Online IDEs for microcontrollers

mbed's online compiler and IDE for ARM microprocessors.Recently we’ve seen a few options for compiling and programming your processor of choice in the cloud. Online IDEs offer a lot of convenience, as you don’t have to worry about OS idiosyncrasies or implementation details on your specific machine. You simply put in source code and get compiled files out. Power users may want alternatives with more features, but just like other app categories, we’re guessing online development environments will get more polished as time goes on. Most online environments are limited to standard desktop languages, but lately some online options have popped up in the microprocessor arena.


First on deck we have the mbed platform, which intends to be a rapid prototyping solution for embedded systems. Mbed offers two boards that are powered by an ARM Cortex-M0 and Cortex-M3 respectively, so you’ll have plenty of horsepower. Their compiler is an online C/C++ IDE that lets you save projects to the cloud and download them to your chip whenever you’re ready. You can also publish code to the mbed developer website if you want to share or collaborate. If you get to a point where you need more advanced development options, you can export the project to an offline toolchain such as arm-gcc.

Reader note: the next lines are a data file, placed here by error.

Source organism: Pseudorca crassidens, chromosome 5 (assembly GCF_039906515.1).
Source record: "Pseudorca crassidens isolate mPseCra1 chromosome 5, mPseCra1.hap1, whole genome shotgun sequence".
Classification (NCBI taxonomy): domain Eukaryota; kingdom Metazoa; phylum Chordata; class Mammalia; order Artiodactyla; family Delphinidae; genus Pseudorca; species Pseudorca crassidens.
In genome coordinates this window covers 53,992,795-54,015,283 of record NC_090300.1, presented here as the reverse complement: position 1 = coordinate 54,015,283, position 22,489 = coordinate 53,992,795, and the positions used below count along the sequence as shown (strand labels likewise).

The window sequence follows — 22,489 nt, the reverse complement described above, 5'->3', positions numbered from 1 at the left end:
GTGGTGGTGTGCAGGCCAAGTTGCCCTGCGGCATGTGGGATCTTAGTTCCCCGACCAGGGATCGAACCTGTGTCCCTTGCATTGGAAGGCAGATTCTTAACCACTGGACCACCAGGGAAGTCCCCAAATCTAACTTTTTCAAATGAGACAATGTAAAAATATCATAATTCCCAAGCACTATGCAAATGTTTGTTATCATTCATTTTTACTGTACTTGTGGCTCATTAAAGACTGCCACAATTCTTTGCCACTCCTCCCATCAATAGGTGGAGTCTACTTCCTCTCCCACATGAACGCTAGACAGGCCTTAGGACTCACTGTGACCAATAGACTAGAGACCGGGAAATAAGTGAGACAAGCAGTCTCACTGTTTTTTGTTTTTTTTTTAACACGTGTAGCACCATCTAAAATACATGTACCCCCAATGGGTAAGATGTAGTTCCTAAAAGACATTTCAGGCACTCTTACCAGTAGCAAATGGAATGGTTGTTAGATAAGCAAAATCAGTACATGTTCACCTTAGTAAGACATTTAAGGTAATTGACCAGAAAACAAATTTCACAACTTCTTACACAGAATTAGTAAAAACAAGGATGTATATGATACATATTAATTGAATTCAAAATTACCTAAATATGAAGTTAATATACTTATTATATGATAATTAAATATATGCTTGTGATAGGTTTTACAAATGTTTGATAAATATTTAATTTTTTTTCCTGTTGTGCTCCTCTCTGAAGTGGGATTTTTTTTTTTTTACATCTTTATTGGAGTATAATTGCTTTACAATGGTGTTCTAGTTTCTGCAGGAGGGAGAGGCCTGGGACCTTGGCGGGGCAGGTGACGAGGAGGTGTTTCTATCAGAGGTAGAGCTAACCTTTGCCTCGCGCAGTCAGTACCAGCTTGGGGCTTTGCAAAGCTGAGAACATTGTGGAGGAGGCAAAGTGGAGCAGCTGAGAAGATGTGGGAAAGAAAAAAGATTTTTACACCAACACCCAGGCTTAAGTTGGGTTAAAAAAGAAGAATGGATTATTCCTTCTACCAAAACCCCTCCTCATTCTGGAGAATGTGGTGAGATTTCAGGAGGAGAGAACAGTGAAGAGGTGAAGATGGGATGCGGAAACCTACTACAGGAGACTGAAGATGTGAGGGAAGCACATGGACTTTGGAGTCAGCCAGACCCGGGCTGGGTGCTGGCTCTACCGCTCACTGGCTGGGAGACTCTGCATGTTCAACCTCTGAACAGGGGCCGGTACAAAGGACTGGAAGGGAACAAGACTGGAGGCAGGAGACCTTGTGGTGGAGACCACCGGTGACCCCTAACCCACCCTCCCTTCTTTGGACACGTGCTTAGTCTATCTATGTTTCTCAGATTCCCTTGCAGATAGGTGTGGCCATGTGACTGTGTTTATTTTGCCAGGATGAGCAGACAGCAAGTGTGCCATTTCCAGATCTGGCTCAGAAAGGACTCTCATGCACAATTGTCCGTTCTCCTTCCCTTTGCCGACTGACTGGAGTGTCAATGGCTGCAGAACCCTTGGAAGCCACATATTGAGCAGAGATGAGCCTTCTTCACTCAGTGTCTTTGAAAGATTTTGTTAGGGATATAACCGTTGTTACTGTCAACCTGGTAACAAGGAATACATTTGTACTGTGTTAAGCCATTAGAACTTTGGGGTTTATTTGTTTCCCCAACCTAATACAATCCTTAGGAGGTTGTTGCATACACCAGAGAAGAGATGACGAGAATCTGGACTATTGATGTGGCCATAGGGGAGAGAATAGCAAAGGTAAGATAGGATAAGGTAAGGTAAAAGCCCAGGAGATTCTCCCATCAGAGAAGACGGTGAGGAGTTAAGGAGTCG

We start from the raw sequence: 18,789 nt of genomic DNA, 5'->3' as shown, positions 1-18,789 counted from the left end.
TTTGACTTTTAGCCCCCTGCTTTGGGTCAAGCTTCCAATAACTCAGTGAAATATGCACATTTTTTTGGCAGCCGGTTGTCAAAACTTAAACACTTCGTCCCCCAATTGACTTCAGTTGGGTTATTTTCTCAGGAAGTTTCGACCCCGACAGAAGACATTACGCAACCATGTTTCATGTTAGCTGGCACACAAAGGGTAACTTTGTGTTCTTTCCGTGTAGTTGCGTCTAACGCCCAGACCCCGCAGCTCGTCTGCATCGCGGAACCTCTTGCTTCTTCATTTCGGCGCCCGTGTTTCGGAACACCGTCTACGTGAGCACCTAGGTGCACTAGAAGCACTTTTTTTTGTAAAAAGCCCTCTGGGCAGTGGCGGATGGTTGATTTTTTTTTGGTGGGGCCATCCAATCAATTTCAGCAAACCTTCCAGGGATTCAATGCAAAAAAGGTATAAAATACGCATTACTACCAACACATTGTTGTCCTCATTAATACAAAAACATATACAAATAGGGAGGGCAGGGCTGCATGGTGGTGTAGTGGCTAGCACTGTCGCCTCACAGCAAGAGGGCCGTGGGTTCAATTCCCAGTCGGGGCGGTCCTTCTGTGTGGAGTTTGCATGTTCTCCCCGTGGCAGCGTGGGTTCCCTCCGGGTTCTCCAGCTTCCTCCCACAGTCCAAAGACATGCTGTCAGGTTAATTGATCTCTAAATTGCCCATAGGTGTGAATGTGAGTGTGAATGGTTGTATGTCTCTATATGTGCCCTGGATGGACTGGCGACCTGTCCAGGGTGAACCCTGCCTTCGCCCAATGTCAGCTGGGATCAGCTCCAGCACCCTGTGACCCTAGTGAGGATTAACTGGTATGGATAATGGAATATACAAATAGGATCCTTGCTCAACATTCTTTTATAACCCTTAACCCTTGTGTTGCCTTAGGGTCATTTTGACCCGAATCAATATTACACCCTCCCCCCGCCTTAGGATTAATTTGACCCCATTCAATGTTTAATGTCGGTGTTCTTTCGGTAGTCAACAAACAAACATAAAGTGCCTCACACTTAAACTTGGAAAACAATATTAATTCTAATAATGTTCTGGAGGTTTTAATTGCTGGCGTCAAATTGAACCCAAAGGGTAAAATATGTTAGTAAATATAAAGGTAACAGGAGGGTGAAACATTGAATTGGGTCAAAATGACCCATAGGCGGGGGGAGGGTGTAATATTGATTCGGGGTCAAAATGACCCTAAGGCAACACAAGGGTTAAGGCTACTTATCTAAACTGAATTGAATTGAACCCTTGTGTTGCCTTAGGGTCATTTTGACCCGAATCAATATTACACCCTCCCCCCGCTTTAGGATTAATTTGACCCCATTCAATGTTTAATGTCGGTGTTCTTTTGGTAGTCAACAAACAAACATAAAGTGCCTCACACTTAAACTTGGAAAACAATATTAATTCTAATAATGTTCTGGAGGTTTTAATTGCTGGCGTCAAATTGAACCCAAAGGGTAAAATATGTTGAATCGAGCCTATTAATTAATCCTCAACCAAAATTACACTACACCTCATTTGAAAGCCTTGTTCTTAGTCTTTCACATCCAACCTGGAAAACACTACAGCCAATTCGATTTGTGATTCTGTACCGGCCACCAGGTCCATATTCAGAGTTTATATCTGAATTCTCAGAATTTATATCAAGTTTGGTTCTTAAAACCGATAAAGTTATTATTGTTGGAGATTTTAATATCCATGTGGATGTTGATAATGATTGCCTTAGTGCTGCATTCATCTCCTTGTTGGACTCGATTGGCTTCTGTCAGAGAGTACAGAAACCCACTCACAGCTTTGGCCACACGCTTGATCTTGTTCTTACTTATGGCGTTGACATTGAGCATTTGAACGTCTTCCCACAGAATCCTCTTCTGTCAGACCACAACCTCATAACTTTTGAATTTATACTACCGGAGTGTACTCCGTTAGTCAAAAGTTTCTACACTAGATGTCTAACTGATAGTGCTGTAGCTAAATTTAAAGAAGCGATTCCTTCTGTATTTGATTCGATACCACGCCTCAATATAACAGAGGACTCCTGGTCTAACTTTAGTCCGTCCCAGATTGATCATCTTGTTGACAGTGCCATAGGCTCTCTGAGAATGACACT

Inventor Town

Inventor Town is an online firmware editor for TI’s MSP430 series of micros. The site is relatively new and still in beta, so it doesn’t offer a lot of features. It only supports open source projects at the moment, so be careful about what you save. However, it seems to have potential, and it’s certainly a good alternative if you find yourself stuck without your normal development box at some point.


Upverter's electrical schematic editor is clean and simple.

The last tool isn’t purely for microcontrollers, but it’s definitely useful for integrating your chip into a project. fUpverter is an online tool for electronics development.  It includes a schematic editor similar to what you’d find in Eagle or Altium, and incorporates Github-like community features that allow you to version and share your work.  The team are Y-Combinator graduates and have some interesting ideas about expanding open source hardware.  Upverter doesn’t have the features to be a full EDA suite yet, but it’s definitely an area to watch.

Do you know of other online development tools for embedded systems?  Let us hear about them in the comments!

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